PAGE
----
Quarterly Review: Slift, IIVII, Coogans Bluff, Rough Spells, Goblinsmoker, Homecoming, Lemurian Folk Songs, Ritual King, Sunflowers, Maya Mountains

Posted in Reviews on March 26th, 2020 by JJ Koczan

quarterly review

Thursday. Everyone doing well? Healthy? Kicking ass? Working from home? There seems to be a lot of that going around, at least among the lucky. New Jersey, where I live, is on lockdown with non-essential businesses shuttered, roads largely empty and all that. It can be grim and apocalyptic feeling, but I’m finding this Quarterly Review to be pretty therapeutic or at least helpfully distracting at a moment when I very much need something to be that. I hope that if you’re reading this, whether you’ve been following along or not, it’s done or can do the same for you if that’s what you need. I’ll leave it at that.

Quarterly Review #31-40:

Slift, Ummon

slift ummon

The second album from French space/psych trio Slift is a 72-minute blowout echoshred epic — too aware not to be prog but too cosmic not to be space rock. Delivered through Stolen Body Records and Vicious Circle, Ummon is not only long, it speaks to a longer term. It’s not an album for this year, or for this decade, or for any other decade, for that matter. It’s for the ongoing fluid now. You want to lose yourself in the depths of buzz and dreamy synth? Yeah, you can do that. You want to dig into the underlying punk and maybe a bit of Elder influence in the vocal bark and lead guitar shimmer of “Thousand Helmets of Gold?” Well hell’s bells, do that. The mega-sprawling 2LP is a gorgeous blast of distortion, backed by jazzy, organic drum wud-dum-tap and the bass, oh, the bass; the stuff of low end sensory displacement. Amid swirls and casts of melodic light in “Dark Was Space, Cold Were the Stars,” Slift dilate universal energy and push beyond the noise wash reaches of “Son Dong’s Cavern” and through the final build, liftoff and roll of 13-minute closer “Lions, Tigers and Bears” with the deft touch of those dancing on prior conceptions. We’d be lucky to have Ummon as the shape of space rock to come.

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Stolen Body Records store

Vicious Circle Records store

 

IIVII, Grinding Teeth/Zero Sleep

Two LPs telling two different stories released at the same time, Grinding Teeth/Zero Sleep (on Consouling Sounds) brings Josh Graham‘s aural storytelling to new cinematic reaches. The composer, guitarist, synthesist, programmer, visual artist, etc., is joined along the way by the likes of Jo Quail, Ben Weinman (ex-The Dillinger Escape Plan), Dana Schecter (Insect Ark), Sarah Pendleton (ex-SubRosa) and Kim Thayil (Soundgarden) — among others — but across about 90 minutes of fluidity, Graham/IIVII soundtracks two narratives through alternatingly vast and crushing drone. The latter work is actually an adaptation from a short sci-fi film about, yes, humanity losing its ability to sleep — I feel you on that one — but the former, which tells a kind of meth-fueled story of love and death, brings due chaos and heft to go with its massive synthesized scope. Josh Graham wants to score your movie. You should let him. And you should pay him well. And you should let him design the poster. And you should pay him well for that too. End of story.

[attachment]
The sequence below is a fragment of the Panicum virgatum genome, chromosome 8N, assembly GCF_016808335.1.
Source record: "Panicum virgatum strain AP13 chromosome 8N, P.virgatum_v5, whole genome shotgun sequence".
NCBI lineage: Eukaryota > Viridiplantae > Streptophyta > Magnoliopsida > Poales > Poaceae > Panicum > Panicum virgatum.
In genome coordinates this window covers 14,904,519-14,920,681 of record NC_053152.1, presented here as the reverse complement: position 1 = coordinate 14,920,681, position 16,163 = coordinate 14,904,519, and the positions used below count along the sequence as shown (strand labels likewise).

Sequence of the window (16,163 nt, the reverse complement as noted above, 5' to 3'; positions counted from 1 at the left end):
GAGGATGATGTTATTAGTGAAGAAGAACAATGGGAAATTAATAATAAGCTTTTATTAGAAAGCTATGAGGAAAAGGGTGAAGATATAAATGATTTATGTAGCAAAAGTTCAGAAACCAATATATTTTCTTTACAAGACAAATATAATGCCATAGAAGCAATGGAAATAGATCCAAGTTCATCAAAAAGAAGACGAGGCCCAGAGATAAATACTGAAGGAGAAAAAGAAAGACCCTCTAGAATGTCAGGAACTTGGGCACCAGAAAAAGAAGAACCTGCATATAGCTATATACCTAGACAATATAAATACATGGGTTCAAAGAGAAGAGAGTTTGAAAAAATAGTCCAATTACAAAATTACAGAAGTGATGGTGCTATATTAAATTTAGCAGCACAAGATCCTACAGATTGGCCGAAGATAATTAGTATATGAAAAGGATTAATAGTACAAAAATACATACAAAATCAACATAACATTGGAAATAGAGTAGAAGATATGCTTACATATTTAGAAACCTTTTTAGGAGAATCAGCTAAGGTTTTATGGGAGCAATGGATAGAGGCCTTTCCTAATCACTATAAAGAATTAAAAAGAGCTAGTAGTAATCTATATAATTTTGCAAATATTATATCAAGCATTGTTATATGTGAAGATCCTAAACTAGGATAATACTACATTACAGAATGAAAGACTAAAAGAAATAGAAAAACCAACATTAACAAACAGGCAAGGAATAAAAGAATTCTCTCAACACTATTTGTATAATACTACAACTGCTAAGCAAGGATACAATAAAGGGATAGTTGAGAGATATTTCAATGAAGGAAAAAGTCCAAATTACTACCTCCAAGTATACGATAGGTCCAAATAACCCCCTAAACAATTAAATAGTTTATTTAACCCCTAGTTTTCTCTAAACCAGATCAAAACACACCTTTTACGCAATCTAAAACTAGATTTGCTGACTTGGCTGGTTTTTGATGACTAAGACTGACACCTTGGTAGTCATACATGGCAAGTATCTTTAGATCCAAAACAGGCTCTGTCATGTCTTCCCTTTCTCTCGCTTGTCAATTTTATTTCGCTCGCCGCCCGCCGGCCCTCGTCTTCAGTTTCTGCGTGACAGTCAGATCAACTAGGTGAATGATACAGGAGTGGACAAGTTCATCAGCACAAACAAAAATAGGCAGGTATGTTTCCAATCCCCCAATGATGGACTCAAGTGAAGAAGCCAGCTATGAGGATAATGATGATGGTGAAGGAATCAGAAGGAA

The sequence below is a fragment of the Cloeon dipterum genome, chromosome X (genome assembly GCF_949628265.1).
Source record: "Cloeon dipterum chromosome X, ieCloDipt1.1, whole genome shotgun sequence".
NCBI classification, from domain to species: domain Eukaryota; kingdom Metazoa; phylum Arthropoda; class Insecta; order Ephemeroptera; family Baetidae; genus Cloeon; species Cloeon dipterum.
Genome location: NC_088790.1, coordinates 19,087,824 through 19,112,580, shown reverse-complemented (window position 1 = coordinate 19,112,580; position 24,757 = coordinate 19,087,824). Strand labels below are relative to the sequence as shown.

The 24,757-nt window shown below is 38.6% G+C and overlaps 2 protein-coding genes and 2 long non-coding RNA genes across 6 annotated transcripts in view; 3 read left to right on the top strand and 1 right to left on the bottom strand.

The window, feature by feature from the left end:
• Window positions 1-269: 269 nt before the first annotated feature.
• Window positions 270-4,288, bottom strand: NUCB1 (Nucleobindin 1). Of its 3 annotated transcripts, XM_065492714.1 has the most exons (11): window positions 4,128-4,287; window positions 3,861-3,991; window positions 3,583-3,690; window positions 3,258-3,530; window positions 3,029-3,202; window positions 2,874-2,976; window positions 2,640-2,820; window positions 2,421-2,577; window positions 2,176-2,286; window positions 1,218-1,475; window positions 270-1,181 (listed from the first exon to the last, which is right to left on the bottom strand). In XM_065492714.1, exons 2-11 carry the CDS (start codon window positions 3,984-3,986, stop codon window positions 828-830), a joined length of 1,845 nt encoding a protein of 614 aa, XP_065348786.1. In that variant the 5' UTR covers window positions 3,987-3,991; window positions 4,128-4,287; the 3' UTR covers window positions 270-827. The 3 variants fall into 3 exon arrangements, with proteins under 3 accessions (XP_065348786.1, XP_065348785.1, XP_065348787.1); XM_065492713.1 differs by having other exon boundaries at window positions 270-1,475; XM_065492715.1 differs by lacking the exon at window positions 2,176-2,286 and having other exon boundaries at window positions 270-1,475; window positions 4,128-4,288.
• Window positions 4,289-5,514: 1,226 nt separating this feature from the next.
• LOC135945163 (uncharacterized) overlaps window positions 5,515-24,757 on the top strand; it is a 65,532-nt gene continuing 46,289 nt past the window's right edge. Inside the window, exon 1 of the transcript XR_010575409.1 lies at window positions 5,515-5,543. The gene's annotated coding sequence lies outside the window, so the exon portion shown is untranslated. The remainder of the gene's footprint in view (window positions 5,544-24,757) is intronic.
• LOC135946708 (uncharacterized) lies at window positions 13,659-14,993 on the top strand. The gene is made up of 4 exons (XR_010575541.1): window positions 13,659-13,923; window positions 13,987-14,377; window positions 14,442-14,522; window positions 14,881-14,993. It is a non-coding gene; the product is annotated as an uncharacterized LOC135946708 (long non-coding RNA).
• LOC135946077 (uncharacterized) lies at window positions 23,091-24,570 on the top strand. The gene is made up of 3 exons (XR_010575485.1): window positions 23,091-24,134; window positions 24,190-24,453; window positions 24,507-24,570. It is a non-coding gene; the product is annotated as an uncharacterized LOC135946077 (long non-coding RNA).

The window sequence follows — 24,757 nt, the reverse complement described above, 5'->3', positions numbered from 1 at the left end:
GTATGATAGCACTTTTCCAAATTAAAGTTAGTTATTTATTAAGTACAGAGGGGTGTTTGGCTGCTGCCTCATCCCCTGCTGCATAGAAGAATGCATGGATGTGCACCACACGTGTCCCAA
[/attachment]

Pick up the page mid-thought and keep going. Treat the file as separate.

IIVII on Thee Facebooks

Consouling Sounds store

 

Coogans Bluff, Metronopolis

coogans bluff metronopolis

Following the initial sax-laden prog-rock burst and chase that is opener “Gadfly,” Berlin’s Coogans Bluff bring a ’70s pastoralia to “Sincerely Yours,” and that atmosphere ends up staying with Metronopolis — their fifth album — for the duration, no matter where else they might steer the sound. And they do steer the sound. Sax returns (as it will) in the jabbing “Zephyr,” a manic shred taking hold in the second half accompanied by no-less-manic bass, and “Creature of the Light” reimagines pop rock of the original vinyl era in the image of its own weirdness, undeniably rock but also something more. Organ-inclusive highlight “Soft Focus” doesn’t so much touch on psychedelics as dunk its head under their warm waters, and “The Turn I” brings an almost Beatlesian horn arrangement to fruition ahead of the closer “The Turn II.” But in that finale, and in “Hit and Run,” and way back in “Sincerely Yours,” Coogans Bluff hold that Southern-style in their back pocket as one of several of Metronopolis‘ recurring themes, and it becomes one more element among the many at their disposal.

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Noisolution store

 

Rough Spells, Ruins at Midday

rough spells ruins at midday

An underlying current of social commentary comes coated in Rough Spells‘ mysticism on Ruins at Midday, the Toronto unit’s second LP. Recorded by Ian Blurton and presented by Fuzzed and Buzzed and DHU Records, the eight-track LP has, as the lyrics of “Chance Magic” say, “No bad intentions.” Indeed, it seems geared only toward eliciting your participation in its ceremony of classic groove, hooks and melodies, even the mellow “Die Before You Die” presenting an atmosphere that’s heavy but still melodic and accessible. “Grise Fiord” addresses Canada’s history of mistreating its native population, while “Pay Your Dues” pits guitar and vocal harmonics against each other in a shove of proto-metallic energy to rush momentum through side B and into the closing pair of the swaggering “Nothing Left” and the title-track, which is the longest single cut at five minutes, but still keeps its songwriting taut with no time to spare for indulgences. In this, and on several fronts, Ruins at Midday basks in multifaceted righteousness.